The latest Garda scandal explained: How we got here, and what next for the embattled Commissioner?
The latest revelations about the scandals within An Garda Síochana have led to Fianna Fáil declaring they have no confidence in the embattled Commissioner Noirín O'Sullivan.
Ms O'Sullivan comes before an Oireachtas Justice Committee tomorrow and ministers believe that Cabinet's support for her could end if she fails to allay concerns.
It has also emerged that the Policing Authority gave the Commissioner a deadline of Friday to provide it with all documentation on the fixed-charge notice and breath-test scandal.
- Read More: Policing Authority demands all reports relating to breath test scandal be handed over 'by the end of the week'
How did we get here?
An Garda Síochána has been dogged by a series of scandals over the last number of months.
Last year Ms O'Sullivan was forced to deny claims she instructed her legal team to discredit Garda Sergeant maurice McCabe at the O'Higgins Commission which was set up to investigate allegations of misconduct in the Cavan-Monaghan district.
And earlier this year that controversy erupted again when it was claimed by former garda Press Officer David Taylor that he was instructed by the Commissioner to engage in a smear campaign against Sgt McCabe.
Recently questions have been raised after Ms O'Sullivan appointed some of her closest allies, who had retired from the force, to the internal unit tasked with liaising with the tribunal into the Garda Whistleblower scandal chaired by Mr Justice Peter Charleton.
What is the latest scandal all about?
Last Thursday at a garda press conference it was announced that 14,700 people were wrongly convicted of motoring offences after they weren't given the opportunity to pay a Fixed Charge Notice.
Gardaí also confirmed that almost one million phantom breath tests were recorded on the Garda Pulse system. Official figures claimed that 1,995,369 tests were carried out but only 1,061,381 took place.
A large bill for compensating people who were wrongly brought to court is likely to be footed by the taxpayer.
How did the Commissioner respond?
On Monday Ms O'Sullivan staged a press conference in Garda headquarters where Noirin O'Sullivan she apologised and promised "real cultural reform". She warned that it won't be easy and will take time.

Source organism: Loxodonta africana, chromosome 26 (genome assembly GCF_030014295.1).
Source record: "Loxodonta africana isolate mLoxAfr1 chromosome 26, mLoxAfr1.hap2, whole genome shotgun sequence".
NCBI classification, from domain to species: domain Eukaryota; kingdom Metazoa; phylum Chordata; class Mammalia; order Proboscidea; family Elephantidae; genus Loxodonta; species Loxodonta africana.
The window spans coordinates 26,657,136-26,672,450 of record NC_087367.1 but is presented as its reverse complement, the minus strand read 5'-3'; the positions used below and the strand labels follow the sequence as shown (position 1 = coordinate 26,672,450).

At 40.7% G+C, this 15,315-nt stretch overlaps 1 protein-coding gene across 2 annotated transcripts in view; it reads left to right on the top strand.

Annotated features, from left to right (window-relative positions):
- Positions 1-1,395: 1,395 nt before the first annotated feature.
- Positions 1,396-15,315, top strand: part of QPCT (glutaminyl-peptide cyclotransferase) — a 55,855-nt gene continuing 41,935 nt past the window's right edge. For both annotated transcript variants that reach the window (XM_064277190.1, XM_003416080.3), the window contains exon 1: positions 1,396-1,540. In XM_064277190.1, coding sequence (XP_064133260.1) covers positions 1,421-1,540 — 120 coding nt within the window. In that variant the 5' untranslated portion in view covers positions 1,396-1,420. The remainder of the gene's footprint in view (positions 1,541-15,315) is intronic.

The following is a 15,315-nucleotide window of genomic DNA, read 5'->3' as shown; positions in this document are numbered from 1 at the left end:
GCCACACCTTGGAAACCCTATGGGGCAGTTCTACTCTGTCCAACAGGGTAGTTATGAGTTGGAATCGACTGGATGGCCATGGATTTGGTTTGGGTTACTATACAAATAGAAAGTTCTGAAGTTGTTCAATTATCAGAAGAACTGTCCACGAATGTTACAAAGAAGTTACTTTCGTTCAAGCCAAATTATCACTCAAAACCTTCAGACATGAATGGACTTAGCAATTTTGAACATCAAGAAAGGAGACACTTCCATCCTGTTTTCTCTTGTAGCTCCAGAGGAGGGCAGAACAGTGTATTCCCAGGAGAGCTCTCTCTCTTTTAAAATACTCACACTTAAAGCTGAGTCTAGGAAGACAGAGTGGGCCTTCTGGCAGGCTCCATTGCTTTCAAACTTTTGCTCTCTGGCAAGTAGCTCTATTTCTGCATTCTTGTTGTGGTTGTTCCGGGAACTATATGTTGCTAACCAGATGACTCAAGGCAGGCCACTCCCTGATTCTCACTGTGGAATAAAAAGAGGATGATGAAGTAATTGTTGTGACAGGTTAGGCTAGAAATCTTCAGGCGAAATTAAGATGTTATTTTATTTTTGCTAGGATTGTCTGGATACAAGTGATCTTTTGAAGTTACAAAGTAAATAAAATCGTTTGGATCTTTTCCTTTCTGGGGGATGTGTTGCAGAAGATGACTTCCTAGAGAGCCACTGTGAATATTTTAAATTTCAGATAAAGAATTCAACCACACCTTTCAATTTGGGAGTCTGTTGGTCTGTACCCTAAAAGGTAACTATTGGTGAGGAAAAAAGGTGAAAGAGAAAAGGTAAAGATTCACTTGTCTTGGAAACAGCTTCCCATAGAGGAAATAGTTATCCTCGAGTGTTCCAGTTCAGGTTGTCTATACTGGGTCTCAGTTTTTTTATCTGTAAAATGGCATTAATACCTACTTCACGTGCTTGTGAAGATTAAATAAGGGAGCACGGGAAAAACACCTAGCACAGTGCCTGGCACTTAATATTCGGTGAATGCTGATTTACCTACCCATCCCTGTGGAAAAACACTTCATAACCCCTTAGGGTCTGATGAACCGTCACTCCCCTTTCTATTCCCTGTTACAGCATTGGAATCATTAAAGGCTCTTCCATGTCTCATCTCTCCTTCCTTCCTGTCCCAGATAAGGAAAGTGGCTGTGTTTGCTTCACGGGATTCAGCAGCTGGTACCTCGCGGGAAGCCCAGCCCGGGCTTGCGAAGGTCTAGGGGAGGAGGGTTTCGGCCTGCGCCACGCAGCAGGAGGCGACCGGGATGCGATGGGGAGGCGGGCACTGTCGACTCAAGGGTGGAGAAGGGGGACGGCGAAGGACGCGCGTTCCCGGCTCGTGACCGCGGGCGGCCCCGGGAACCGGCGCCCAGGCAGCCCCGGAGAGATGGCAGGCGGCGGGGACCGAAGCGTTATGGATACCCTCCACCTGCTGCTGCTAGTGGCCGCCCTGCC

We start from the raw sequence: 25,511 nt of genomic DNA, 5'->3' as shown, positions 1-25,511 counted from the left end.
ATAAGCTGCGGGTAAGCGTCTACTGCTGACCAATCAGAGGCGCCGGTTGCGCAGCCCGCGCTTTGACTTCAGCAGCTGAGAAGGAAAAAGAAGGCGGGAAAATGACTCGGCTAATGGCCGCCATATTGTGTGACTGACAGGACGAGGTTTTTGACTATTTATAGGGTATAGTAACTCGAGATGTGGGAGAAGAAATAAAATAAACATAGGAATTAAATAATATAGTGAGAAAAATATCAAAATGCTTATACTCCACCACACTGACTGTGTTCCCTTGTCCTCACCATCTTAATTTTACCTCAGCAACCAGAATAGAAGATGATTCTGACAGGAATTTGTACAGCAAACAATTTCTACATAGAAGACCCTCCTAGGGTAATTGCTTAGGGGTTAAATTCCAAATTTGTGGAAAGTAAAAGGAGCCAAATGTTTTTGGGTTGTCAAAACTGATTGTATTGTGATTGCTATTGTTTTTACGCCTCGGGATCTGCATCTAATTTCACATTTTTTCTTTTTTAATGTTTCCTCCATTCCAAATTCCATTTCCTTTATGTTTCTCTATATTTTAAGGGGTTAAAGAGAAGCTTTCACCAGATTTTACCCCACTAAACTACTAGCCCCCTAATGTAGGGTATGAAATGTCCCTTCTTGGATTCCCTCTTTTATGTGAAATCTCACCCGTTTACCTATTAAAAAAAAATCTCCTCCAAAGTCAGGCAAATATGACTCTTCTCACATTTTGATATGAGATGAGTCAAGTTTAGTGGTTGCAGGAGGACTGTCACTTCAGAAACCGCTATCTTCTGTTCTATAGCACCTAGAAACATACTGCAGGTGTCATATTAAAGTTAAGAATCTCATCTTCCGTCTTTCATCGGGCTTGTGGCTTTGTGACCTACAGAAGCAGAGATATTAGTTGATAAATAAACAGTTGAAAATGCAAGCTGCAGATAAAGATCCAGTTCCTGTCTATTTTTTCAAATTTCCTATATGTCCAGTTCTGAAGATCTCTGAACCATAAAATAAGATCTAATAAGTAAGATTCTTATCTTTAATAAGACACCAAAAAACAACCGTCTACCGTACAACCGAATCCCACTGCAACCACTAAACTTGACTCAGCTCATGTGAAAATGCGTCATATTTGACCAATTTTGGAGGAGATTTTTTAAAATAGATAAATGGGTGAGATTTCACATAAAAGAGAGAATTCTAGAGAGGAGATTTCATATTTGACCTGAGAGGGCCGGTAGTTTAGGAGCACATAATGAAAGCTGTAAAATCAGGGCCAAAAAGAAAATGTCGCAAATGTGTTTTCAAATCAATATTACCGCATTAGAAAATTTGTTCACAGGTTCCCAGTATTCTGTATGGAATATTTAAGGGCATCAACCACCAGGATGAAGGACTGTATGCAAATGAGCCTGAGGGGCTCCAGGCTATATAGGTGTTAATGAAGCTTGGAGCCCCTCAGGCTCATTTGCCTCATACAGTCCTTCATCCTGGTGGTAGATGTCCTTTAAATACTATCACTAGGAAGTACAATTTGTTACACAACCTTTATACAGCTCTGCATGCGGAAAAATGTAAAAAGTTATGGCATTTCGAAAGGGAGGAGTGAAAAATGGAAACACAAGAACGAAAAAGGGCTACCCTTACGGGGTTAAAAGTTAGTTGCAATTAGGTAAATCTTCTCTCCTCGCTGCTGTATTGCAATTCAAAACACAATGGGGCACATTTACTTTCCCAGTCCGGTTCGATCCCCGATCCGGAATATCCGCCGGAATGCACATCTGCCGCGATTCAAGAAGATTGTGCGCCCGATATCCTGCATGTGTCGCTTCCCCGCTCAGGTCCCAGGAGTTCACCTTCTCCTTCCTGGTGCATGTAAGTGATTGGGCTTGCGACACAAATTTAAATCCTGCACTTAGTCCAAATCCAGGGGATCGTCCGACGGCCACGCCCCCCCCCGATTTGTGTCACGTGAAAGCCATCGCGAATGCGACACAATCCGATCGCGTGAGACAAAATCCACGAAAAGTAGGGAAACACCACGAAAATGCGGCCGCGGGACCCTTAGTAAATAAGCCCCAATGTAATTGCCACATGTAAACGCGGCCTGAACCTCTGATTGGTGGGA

Speaking on RTÉ's Six One news, Ms O'Sullivan later said: "I have a huge commitment to the programme of reform that I have committed to undertake. It is working and it will continue. Not everyone is going to like it and we are going to have some serious push back but it takes determination, it takes commitment and courage to make sure it happens."
The Commissioner said she wouldn't step down, even if there was a vote of no confidence in her in the Dáil
- Read More: Breath test scandal: 'Further revelations' may be down the line as Garda Commissioner vows she won't step down
How did the politicians respond?
Fianna Fáil declared officially yesterday that they could not express confidence in the Commissioner.
Other opposition TDs were predictably livid and demanded Ms O'Sullivan be sacked.
However Justice Minister Frances Fitzgerald has strongly defended the Commissioner. She has been backed up by the Taoiseach.
In the Dáil last night, Ms Fitzgerald said Ms O'Sullivan is the best person to lead the force.
However, Ms Fitzgerald says she was unaware of the scale of the latest crisis in the Gardaí until last week.
But at the cabinet meeting a major stand-off took place with Ministers asking "What's next?"
Finance Minister Michael Noonan and several other Fine Gael ministers warned the latest controversies were sapping public confidence in the force.
Ministers directly challenged Tánaiste Frances Fitzgerald on the controversies, demanding to know: "What's next?"
At one point at the "emotional" meeting, Jobs Minister Mary Mitchell O'Connor raised the prospect of a "straw poll" of ministers to determine the level of confidence in Ms O'Sullivan.
Arts Minister Heather Humphreys also voiced serious concern about the garda scandal. No such poll was held, but a Cabinet source said: "The level of anger and hostility towards the gardaí was palpable."
So what is next?
Ms O'Sullivan appears before the Oireachtas Justice committee appearance tomorrow and ministers believe that support for her could end if she fails to deliver.
The Fennelly Commission into the taping of phone calls at garda stations is also due and this could spark further headaches for the Commissioner.
And if that wasn't enough, An Garda Síochána is due to publish a report detailing financial irregularities at the Garda College over a number of years.
The Garda's Internal Audit Section examined financial transactions over a number of years at Templemore.
Its report, forwarded to the Minister for Justice and the Garda Commissioner, discovered financial irregularities and evidence that money was being spent on gifts and entertainment.